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About LEAD

Principal Research Areas

  • Development and Application of Integrated Multi-scale and Multi-disciplinary Environmental Modeling and Observational Systems
  • Parameterization of Terrestrial Hydrology (groundwater, soil moisture, frozen soil, snow cover, runoff, evapotranspiration) for Weather and Climate Models
  • Land-Atmosphere Interaction and Its Role in Seasonal to Interannual Prediction
  • Continental Water Dynamics and Riverine Nutrient Exports
  • Biogenic Emissions, Dusts Emissions, Aerosols, and Air Quality
  • Regional Climate Dynamic Downscaling and Applications
  • Satellite Data Analysis and Assimilation
  • Parameter Estimation and Model Calibration
  • Coupling of Watersheds and Coastal Zones
  • Peta-scale Computing and Super-ensemble Simulations

The LEAD Mission

  • To develop a unique and innovative climate science research and education program with a national and international reputation.
  • To carry out climate research that balances basic theoretical and modeling work with impacts assessment and societal applications.
  • To help reduce vulnerability to and possibly take advantage of the impacts of climatic variability and climatic change on local, regional, and global scales.

LEAD receives tremendous federal support from the EPA, KAUST, NASA, NOAA and NSF as well as support from the Geology Foundation.

What Dr. Yang Has Accomplished

Over the past 11 years at UT-Austin, I have built the Land, Environment, and Atmospheric Dynamics (LEAD) program in the Department of Geological Sciences that quantitatively addresses how land surface processes affect and are affected by climate variability and climate change, with a focus on environmental issues of societal importance, such as the conditions of freshwater resources, ecosystems, and air quality. My publications include more than 100 peer-reviewed articles (over 60 in the past 11 years at UT-Austin), in addition to about 100 conference proceedings papers, research reports and presentations abstracts, with a total citation of 3800 and a current “Hirsch Index” of 34. I have won just over $6.4M total as the PI in external funding. My graduate students have received prestigious federal fellowships from the National Science Foundation, NASA, NOAA, Department of Homeland Security, and the AGU Hydrology Section’s Horton Research Grant. I have received the Joseph C. Walter Jr. Excellence Award, the most prestigious award at the Jackson School of Geosciences, and I have been elected as a member of China's "1000-Talents" Program (千人计划; see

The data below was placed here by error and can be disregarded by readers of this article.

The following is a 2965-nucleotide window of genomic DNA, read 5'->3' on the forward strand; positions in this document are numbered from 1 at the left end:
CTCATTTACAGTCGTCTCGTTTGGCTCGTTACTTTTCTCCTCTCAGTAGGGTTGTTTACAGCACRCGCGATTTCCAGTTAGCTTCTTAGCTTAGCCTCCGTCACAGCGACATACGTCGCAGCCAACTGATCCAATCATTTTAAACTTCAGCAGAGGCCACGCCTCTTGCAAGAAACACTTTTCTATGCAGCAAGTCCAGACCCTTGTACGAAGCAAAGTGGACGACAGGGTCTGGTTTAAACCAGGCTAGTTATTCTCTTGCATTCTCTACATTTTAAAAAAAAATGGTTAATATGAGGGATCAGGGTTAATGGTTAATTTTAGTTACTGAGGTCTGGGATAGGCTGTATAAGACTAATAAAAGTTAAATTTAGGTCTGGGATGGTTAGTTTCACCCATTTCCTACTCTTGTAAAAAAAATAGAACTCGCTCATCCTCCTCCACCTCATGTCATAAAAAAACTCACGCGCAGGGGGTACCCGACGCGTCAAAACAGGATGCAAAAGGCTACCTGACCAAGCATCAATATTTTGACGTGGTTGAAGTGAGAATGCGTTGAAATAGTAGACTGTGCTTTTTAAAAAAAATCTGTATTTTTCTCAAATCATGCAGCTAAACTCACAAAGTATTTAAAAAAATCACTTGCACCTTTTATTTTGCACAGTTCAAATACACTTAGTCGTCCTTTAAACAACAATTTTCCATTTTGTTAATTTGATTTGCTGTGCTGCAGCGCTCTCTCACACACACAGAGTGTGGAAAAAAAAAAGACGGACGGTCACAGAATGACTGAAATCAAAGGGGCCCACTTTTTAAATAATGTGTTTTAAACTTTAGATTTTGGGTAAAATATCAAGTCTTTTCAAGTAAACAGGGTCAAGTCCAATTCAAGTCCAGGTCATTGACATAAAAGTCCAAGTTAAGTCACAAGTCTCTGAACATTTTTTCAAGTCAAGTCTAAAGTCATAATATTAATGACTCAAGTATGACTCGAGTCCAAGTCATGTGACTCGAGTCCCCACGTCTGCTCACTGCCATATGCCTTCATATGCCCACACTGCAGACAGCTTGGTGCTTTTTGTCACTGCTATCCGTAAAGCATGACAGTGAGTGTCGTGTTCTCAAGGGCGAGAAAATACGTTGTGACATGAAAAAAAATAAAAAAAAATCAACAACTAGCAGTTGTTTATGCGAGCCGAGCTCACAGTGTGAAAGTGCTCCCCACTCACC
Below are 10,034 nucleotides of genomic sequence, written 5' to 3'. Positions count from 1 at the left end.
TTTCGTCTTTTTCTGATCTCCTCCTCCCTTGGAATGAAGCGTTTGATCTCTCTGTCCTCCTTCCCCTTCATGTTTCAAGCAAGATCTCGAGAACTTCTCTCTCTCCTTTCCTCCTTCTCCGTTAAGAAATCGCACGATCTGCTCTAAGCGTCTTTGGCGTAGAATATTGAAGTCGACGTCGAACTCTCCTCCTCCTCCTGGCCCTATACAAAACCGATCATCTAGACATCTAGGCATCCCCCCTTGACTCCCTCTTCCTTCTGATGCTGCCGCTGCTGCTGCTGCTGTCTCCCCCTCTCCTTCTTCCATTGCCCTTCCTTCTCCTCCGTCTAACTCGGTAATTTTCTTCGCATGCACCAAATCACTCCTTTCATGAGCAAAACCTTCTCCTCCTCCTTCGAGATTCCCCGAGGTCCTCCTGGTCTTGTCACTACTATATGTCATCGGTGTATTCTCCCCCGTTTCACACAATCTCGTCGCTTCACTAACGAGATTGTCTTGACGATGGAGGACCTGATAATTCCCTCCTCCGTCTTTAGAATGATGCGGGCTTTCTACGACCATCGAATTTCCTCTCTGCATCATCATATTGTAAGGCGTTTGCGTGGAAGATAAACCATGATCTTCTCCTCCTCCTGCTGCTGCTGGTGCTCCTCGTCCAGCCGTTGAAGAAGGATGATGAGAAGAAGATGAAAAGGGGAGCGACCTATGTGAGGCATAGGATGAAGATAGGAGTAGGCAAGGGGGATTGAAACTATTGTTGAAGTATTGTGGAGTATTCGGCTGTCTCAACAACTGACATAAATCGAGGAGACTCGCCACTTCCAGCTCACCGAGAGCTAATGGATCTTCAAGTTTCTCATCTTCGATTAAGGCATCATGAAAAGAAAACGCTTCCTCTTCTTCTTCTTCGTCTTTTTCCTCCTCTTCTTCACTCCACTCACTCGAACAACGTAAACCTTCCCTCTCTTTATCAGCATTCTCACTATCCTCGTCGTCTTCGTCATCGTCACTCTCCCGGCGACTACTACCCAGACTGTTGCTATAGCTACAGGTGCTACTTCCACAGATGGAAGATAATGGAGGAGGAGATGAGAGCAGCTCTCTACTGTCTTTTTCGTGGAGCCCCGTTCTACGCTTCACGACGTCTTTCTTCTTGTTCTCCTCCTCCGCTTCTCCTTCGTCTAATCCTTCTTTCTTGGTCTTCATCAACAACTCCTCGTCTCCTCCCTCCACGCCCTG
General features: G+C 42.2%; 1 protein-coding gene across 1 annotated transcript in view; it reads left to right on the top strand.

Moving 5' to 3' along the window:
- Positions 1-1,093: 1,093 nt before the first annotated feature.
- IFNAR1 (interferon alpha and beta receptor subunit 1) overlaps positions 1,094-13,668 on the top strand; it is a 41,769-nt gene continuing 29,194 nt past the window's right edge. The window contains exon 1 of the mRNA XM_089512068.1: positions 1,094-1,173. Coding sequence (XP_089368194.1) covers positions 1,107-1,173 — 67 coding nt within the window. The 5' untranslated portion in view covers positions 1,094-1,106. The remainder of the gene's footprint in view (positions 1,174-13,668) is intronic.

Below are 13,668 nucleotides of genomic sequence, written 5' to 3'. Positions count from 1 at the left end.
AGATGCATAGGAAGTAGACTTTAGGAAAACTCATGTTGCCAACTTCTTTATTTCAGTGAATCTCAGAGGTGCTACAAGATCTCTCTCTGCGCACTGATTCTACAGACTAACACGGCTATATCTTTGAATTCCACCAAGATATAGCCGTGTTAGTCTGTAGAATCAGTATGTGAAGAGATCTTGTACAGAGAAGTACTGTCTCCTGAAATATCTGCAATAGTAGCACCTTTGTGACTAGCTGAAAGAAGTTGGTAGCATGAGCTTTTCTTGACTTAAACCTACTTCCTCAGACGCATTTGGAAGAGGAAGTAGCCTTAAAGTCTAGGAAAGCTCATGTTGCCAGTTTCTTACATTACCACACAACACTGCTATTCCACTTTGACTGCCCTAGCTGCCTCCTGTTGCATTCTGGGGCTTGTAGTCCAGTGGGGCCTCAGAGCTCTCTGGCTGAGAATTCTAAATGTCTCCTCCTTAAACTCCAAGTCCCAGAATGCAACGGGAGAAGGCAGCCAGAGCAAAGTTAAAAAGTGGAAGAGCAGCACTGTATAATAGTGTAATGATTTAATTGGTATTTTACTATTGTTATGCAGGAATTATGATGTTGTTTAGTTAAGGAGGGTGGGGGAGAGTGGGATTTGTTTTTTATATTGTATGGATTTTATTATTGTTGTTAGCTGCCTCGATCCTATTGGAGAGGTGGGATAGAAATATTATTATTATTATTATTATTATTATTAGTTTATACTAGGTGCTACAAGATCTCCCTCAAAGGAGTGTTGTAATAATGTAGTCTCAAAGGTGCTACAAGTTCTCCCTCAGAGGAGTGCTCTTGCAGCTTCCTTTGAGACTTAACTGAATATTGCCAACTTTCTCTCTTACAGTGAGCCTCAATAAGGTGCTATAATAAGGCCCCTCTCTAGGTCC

My group developed the parameterizations of terrestrial hydrology used in the cutting-edge versions of one leading US climate model, the National Center for Atmospheric Research Community Earth System Model (CESM). We also developed the next-generation land surface model (Noah-MP) for the Weather Research and Forecast (WRF) regional modeling system. 

At UT-Austin, I founded the Center for Integrated Earth System Science (CIESS;, a cooperative effort between the Jackson School of Geosciences and the Cockrell School of Engineering.  society. I have collaborated with Jackson School of Geosciences colleagues in the Department of Geological Sciences (DGS), the Bureau of Economic Geology (BEG) and the Institute for Geophysics (UTIG), as well with scientists in other academic units and institutions. These include, but are not limited to:

  • Atmosphere–biosphere interactions (Camille Parmesan, Tim Keitt, Marcy Litvak, and Christine Hawkes in the Section of Integrative Biology);
  • Biogenic emissions, atmospheric pollution and air quality (Dave Allen at the Dept of Chemical Engineering and Keith Hutchison at the Center for Space Research);
  • Dust emission and transport (Gary Kocurek, DGS)
  • Hydrogeology and water resources (Bridget Scanlon at BEG; Jack Sharp at DGS);
  • GRACE hydrology and Geophysics (Clark Wilson at DGS and Jianli Chen at the Center for Space Research);
  • Optimization and calibration (Mrinal Sen and Paul Stoffa at UTIG);
  • Urban development (Barbara Parmenter at the School of Architecture);
  • River flow and flood inundation modeling (David Maidment, Ben Hodges  at the Dept of Civil, Architectural and Environmental Engineering);
  • Speleothem and paleoclimate (Jay Banner at DGS, Charles Jackson at UTIG, and MaryLynn Musgrove at DGS and USGS);
  • Riverine nutrient export and coastal environmental studies (Paul Montagna, Jim McClelland, Marine Science Institute); and
  • Decision making under uncertainties (Eric Bickel, Mechanical Engineering)

In teaching, I have developed four new courses at UT-Austin, an introductive undergraduate course “Climate: Past, Present and Future” to a big class of 120 non-majors, and courses “Hydroclimatology”,  “Physical Climatology”, and “Land–Atmosphere Interaction Dynamics” to graduate students. In addition, I have taught two undergraduate courses “Living with a Planet” and “Earth, Wind and Fire” to 250 to 300 non-science major students. I received in 2004 a Teaching Excellence Award from the UT-Austin College of Natural Sciences.

My research program has not only attracted top graduate students to come to my LEAD (Land, Environment, and Atmospheric Dynamics) program to pursue their graduate degrees, but also attracted acclaimed climatologists and hydrometeorologists and top researchers to visit (e.g., Robert E. Dickinson of Georgia Tech, W. James Shuttleworth of University of Arizona, Soroosh Sorooshian of UC Irvine, Roger Pielke Sr. of University of Colorado, Roy Rasmussen/Alex Guenther/Fei Chen of NCAR, Mike Ek/Ken Mitchell of NCEP, and Paul Dirmeyer of COLA). Drs. Robert E. Dickinson, Rong Fu, Kerry Cook and several other climate scientists joined, as faculty members, the Department of Geological Sciences at the Jackson School of Geosciences in 2008. Together, we have emerged as a strong climate system science program.